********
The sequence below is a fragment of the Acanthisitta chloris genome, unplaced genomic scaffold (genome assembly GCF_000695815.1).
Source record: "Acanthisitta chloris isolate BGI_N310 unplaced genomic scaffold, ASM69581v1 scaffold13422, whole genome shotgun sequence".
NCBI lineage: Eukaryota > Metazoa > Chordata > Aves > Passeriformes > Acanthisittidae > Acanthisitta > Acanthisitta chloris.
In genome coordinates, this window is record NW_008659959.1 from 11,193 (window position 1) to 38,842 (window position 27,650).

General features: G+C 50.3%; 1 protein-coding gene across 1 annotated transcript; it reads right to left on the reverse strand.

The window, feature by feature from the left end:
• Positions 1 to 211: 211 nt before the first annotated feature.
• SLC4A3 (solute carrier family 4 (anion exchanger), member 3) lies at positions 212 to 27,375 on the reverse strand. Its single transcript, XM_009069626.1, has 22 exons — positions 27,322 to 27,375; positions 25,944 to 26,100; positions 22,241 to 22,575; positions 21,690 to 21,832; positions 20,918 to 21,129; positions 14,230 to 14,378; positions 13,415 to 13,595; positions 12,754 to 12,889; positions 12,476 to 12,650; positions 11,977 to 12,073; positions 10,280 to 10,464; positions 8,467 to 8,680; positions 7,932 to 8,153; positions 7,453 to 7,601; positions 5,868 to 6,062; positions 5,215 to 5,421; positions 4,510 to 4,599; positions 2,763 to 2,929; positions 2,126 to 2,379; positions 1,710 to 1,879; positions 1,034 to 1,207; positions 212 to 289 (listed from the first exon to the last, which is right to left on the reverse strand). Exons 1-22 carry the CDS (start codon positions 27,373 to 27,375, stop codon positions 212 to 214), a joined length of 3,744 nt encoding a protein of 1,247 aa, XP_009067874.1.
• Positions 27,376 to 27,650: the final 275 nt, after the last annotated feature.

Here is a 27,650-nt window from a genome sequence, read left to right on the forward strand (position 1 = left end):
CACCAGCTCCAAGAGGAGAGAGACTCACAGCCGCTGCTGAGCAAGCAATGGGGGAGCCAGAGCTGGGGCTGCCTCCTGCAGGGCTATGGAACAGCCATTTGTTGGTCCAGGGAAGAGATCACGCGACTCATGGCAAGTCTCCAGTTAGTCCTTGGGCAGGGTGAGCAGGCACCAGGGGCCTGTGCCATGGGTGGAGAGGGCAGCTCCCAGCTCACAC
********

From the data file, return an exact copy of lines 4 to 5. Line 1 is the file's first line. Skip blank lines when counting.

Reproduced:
In genome coordinates, this window is record NW_008659959.1 from 11,193 (window position 1) to 38,842 (window position 27,650).

General features: G+C 50.3%; 1 protein-coding gene across 1 annotated transcript; it reads right to left on the reverse strand.